When Some Arabs View Christian Victims As Nothing But “Kuffar:” Thoughts With The Victims of The Egyptian Coptic Church Attacks

Yes, the majority of victims of wars in the Middle East are Muslims. That is not a matter of debate. But the people who have been dealt the worst hand in the ongoing conflicts in this God-forsaken region are minorities who have been systematically targeted in heinous ways, just because they happen to be different.

The latest is a disgusting attack on the Coptic Church in Egypt, on a day where they were celebrating. Palm Sunday was turned black, with two attacks, targeting two Churches hundreds of kilometers apart. The victim tallies are sky-rocketing and are already North of 30. Injured are north of 100, with numbers rising the more details emerge.

This is not the first time the Coptic Church is targeted, and it won’t be the last. The last time such an attack happened was less than 5 months ago, in December where 30 people died. The Copts of Egypt aren’t the only minority in these parts of the world to be systematically targeted as well. Between the Kurds, Muslims who don’t fit into the mold, and Christians of the some areas in the Levant, the stories keep unfolding, each more horrible than the one before it.

Today’s attack on the Churches in Tanta and Alexandria are horrible. Those were people with their children, having spent weeks buying new clothes, picking out the nicest candles, excited to be approaching the end of Lent, and full of humility at entering the week preceding Easter. Some of those people had their last celebration today.

The Copts in Egypt are not in a war-zone. They don’t live in a country ravaged by a dictator whose favorite pastime is using chemical weapons on his people. Their only fault is being a minority in a country they were historically integral to, as is the case with all the other minorities in the Middle Easts who have been forcibly turned into strangers in their own homes.

What can I say – or what can anyone say – to the mother who just lost her son? To the father who lost his daughter just as he was gushing over how adorable she looked right there, standing on that Church pew, as he tried to keep her quiet while the priest went on with his sermon? There’s nothing to say.

I am fortunate enough, as a Lebanese Christian, not to have to go through any of the hardships in 2017 that other minorities, which I would be considered to be elsewhere, in the region have to go through. I live in a country of minorities that are trying (their best?) to coexist together and have learned (or are learning), through all kinds of difficult ways, that one cannot exist without the other.

But that is not the case for governments of other countries in the Middle East. What can you expect from governments whose solution to the whole mess is to start a Twitter hashtag (in Egypt’s case, it’s #United_On_PalmSunday), but forget about the policies in which those same governments keep stomping on their own people to prevent them from assuming their natural place in society.

What can you expect from governments who have made sure that religious entities that help perpetuate the notion that anyone who is not Muslim in the Middle East is a disgrace, a kafer, whose blood is halal? It’s not the fault of Muslims, many of whom are as victims of their condition as those minorities. All this blood rests on the hands of kings, presidents, sheikhs and sometimes even priests who thrive under the perpetuation of the notion of kuffar, and the notion of victimhood.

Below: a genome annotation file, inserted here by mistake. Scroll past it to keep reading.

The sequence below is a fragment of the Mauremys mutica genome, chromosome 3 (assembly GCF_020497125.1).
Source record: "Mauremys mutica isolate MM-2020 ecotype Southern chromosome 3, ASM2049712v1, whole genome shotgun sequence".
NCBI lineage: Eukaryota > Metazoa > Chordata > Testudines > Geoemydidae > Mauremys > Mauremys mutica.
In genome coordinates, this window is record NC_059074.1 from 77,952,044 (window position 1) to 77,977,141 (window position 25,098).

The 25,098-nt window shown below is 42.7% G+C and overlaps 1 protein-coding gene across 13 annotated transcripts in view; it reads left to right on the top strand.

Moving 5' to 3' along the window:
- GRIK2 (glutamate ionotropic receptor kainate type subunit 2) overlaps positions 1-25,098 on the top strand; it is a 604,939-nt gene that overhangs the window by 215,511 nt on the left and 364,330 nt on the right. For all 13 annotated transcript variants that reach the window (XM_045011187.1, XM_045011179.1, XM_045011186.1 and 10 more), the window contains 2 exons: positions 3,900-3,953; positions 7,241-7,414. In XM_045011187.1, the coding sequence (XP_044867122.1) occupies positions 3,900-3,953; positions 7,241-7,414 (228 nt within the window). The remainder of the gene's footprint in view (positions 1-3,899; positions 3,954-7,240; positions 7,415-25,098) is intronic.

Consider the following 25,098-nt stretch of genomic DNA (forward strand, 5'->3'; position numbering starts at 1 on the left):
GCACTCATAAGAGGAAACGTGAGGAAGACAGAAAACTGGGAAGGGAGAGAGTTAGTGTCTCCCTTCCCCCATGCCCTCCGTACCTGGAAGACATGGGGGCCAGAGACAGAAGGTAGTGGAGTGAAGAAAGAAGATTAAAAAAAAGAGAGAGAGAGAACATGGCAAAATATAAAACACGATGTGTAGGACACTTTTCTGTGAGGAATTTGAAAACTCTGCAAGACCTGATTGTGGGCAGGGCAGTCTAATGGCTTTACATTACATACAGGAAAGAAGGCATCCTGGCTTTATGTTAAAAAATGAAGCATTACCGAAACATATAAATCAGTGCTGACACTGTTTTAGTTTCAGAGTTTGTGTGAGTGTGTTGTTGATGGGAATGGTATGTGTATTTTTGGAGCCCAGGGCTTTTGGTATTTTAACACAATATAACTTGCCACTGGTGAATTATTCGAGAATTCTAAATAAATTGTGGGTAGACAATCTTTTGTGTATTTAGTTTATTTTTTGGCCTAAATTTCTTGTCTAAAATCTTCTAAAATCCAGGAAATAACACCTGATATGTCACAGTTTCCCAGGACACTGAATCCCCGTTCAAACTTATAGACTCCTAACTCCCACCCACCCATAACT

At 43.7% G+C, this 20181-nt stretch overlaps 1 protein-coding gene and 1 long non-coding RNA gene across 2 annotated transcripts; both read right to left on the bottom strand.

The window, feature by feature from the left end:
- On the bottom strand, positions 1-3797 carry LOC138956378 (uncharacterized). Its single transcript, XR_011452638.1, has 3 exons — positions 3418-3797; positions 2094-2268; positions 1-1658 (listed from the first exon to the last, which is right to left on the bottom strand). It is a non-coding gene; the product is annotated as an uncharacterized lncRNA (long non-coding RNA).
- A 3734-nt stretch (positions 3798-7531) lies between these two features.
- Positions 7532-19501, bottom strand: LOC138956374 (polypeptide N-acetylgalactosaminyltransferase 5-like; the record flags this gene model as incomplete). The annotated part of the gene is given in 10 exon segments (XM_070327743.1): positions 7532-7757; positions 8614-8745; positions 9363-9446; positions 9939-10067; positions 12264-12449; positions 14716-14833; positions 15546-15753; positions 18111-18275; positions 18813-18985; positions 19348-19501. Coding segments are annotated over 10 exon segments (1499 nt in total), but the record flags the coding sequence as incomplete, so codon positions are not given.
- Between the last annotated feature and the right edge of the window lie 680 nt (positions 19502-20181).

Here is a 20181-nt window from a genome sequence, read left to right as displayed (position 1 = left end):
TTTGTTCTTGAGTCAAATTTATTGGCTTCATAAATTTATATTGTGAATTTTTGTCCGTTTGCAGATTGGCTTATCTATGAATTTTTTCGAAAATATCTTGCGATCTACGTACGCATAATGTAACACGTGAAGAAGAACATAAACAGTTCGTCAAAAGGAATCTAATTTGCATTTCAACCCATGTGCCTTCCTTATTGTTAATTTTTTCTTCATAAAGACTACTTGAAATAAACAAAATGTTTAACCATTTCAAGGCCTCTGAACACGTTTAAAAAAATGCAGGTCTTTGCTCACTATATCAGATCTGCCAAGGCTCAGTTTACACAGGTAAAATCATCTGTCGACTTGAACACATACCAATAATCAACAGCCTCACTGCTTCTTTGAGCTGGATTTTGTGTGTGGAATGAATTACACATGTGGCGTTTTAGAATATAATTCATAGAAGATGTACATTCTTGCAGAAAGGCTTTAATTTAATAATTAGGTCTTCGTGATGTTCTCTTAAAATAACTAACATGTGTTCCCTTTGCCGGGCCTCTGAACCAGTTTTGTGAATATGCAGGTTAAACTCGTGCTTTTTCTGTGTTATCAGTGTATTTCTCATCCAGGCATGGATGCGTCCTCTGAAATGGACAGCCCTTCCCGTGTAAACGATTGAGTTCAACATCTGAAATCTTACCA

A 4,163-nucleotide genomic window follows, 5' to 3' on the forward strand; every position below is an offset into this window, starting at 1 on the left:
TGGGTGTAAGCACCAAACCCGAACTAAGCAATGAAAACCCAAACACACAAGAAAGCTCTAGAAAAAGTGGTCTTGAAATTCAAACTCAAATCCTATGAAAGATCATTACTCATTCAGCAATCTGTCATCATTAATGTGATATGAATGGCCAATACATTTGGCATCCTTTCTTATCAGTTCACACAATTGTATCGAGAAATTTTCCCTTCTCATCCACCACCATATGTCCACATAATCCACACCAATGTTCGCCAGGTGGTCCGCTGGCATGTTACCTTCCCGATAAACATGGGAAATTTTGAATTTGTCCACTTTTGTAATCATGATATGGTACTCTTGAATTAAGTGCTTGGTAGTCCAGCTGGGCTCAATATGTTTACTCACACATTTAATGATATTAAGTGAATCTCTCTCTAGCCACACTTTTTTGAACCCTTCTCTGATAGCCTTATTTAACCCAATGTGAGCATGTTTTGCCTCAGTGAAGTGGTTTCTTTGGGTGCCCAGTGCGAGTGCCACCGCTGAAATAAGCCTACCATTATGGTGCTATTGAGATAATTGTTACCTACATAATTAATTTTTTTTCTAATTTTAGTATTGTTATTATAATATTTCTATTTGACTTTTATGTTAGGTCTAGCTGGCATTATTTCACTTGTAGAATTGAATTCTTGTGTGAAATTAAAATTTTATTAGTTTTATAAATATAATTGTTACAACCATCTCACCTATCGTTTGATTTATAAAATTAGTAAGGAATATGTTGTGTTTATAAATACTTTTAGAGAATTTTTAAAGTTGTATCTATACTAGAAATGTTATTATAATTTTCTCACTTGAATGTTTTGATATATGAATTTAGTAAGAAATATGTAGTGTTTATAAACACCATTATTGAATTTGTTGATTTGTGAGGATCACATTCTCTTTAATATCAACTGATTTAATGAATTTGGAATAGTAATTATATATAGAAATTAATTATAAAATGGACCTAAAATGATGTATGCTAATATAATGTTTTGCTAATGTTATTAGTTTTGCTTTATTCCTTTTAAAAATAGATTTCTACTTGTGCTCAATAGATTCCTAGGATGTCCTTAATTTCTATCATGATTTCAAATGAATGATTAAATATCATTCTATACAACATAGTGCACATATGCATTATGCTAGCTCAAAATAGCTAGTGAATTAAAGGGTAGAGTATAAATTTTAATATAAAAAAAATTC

What use is your sympathy when people get massacred this way when in all the days leading up to their killing, you’ve been teaching in books that considered them second class citizens, you’ve been advocating for laws that see them being slowly robbed of their own country, and you’ve been making sure that they’re to be considered as pests in their own home?

Just look at this sample of responses that news of the attacks in Egypt garnered:

There’s more when these came from. The sample is not comprehensive.

As long as some Arab Muslims look at Christians (and other minorities) in their own countries as abominations, as kuffar, then their countries will never amount to anything decent.

As long as some Muslim “scholars” and sheikhs keep perpetuating the hateful notion that Muslims are the only entities worth of life in their countries, as they shut away all attempts at modernity, some people of their religion will use their holy words to kill others they deem as lessers.

If you’re crying when I’m targeted but go about an hour later to consider me as less a person than you, then you are not even close to being part of a solution. We are not lessers. We are not second class citizens.

It says a lot about the coward pieces of shit who did this to kill tens of people on Palm Sunday. It shows that such cancerous entities are incompatible with any form of the world that we want.

Such abominations refuse diversity, refuse coexistence, refuse anything that doesn’t conform with their code of death. The only thing they deserve is to burn in the deepest pits of hell.

May the souls of the victims Rest In Peace. It’s about time we stand with the oppressed and claim them as people whose lives are worth celebrating when they’re abundant, not in the moment of their demise.

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The Case for Christian Easter Unity

What I'm celebrating

As I’m celebrating Easter Sunday today, Orthodox Christians are celebrating the day I had last week: Palm Sunday.

Following Palm Sunday, they’re going to have their own Holy Week, in which Jesus will go through what He went through this past week with Catholics, leading up to Him dying on the Cross yet again, before resurrecting.

That’s too much work for a deity in a couple of weeks, don’t you think? And quite redundant as well.

So I ask this. The fact that there are two Easters means that one may be right, the other may be wrong – or both may be wrong at that and Easter should be set at a totally different date altogether.

What Orthodox Christians are celebrating

I don’t want to go into who’s right and who’s wrong. That is besides the point. I don’t want Orthodox fanatics going all “Orthodox, Orthodox” on me, trying to prove they’ve got the correct Easter. And I don’t want Catholics to go all “holy Pope” in trying to prove theirs as well.

I also don’t want to hear about the various weather theories: it rained on our Good Friday, God must be on our side. It’s 2012 people.

There needs to be a credible approach towards setting a date for Easter that works for both sects, every year. I wouldn’t mind a twelve day vacation every time, as well.